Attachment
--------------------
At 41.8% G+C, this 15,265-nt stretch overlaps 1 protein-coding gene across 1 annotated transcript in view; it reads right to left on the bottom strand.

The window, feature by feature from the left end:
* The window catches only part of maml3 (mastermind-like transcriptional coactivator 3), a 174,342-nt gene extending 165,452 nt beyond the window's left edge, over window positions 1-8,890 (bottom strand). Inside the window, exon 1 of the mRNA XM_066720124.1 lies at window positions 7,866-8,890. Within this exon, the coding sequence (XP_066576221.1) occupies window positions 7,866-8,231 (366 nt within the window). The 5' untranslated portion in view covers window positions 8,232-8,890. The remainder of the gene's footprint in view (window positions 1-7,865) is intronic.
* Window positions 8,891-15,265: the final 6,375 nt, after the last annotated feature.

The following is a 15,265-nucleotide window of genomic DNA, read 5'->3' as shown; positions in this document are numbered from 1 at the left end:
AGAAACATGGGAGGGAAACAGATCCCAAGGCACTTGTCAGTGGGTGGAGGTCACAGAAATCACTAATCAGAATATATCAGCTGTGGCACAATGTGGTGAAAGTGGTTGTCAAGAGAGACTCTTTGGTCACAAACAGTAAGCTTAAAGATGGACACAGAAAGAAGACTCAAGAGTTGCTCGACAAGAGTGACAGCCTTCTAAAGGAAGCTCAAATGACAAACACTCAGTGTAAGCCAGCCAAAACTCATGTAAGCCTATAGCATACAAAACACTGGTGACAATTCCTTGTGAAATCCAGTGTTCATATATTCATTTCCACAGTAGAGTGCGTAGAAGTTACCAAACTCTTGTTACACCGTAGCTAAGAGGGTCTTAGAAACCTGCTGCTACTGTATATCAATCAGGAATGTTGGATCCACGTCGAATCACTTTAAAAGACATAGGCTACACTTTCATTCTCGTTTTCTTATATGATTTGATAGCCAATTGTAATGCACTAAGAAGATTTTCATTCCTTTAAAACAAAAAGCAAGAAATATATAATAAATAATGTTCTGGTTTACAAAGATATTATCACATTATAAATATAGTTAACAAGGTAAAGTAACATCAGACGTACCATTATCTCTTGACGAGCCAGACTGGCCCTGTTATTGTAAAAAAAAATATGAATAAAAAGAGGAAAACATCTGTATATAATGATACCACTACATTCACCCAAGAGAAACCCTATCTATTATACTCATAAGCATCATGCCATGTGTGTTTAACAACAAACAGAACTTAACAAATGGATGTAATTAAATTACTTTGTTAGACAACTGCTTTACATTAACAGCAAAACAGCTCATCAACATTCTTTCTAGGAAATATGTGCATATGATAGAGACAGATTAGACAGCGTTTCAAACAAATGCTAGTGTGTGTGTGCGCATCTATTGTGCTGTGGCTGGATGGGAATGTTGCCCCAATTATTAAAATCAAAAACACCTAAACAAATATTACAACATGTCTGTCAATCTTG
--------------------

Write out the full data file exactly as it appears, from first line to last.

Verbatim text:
At 41.8% G+C, this 15,265-nt stretch overlaps 1 protein-coding gene across 1 annotated transcript in view; it reads right to left on the bottom strand.

The window, feature by feature from the left end:
* The window catches only part of maml3 (mastermind-like transcriptional coactivator 3), a 174,342-nt gene extending 165,452 nt beyond the window's left edge, over window positions 1-8,890 (bottom strand). Inside the window, exon 1 of the mRNA XM_066720124.1 lies at window positions 7,866-8,890. Within this exon, the coding sequence (XP_066576221.1) occupies window positions 7,866-8,231 (366 nt within the window). The 5' untranslated portion in view covers window positions 8,232-8,890. The remainder of the gene's footprint in view (window positions 1-7,865) is intronic.
* Window positions 8,891-15,265: the final 6,375 nt, after the last annotated feature.

The following is a 15,265-nucleotide window of genomic DNA, read 5'->3' as shown; positions in this document are numbered from 1 at the left end:
AGAAACATGGGAGGGAAACAGATCCCAAGGCACTTGTCAGTGGGTGGAGGTCACAGAAATCACTAATCAGAATATATCAGCTGTGGCACAATGTGGTGAAAGTGGTTGTCAAGAGAGACTCTTTGGTCACAAACAGTAAGCTTAAAGATGGACACAGAAAGAAGACTCAAGAGTTGCTCGACAAGAGTGACAGCCTTCTAAAGGAAGCTCAAATGACAAACACTCAGTGTAAGCCAGCCAAAACTCATGTAAGCCTATAGCATACAAAACACTGGTGACAATTCCTTGTGAAATCCAGTGTTCATATATTCATTTCCACAGTAGAGTGCGTAGAAGTTACCAAACTCTTGTTACACCGTAGCTAAGAGGGTCTTAGAAACCTGCTGCTACTGTATATCAATCAGGAATGTTGGATCCACGTCGAATCACTTTAAAAGACATAGGCTACACTTTCATTCTCGTTTTCTTATATGATTTGATAGCCAATTGTAATGCACTAAGAAGATTTTCATTCCTTTAAAACAAAAAGCAAGAAATATATAATAAATAATGTTCTGGTTTACAAAGATATTATCACATTATAAATATAGTTAACAAGGTAAAGTAACATCAGACGTACCATTATCTCTTGACGAGCCAGACTGGCCCTGTTATTGTAAAAAAAAATATGAATAAAAAGAGGAAAACATCTGTATATAATGATACCACTACATTCACCCAAGAGAAACCCTATCTATTATACTCATAAGCATCATGCCATGTGTGTTTAACAACAAACAGAACTTAACAAATGGATGTAATTAAATTACTTTGTTAGACAACTGCTTTACATTAACAGCAAAACAGCTCATCAACATTCTTTCTAGGAAATATGTGCATATGATAGAGACAGATTAGACAGCGTTTCAAACAAATGCTAGTGTGTGTGTGCGCATCTATTGTGCTGTGGCTGGATGGGAATGTTGCCCCAATTATTAAAATCAAAAACACCTAAACAAATATTACAACATGTCTGTCAATCTTG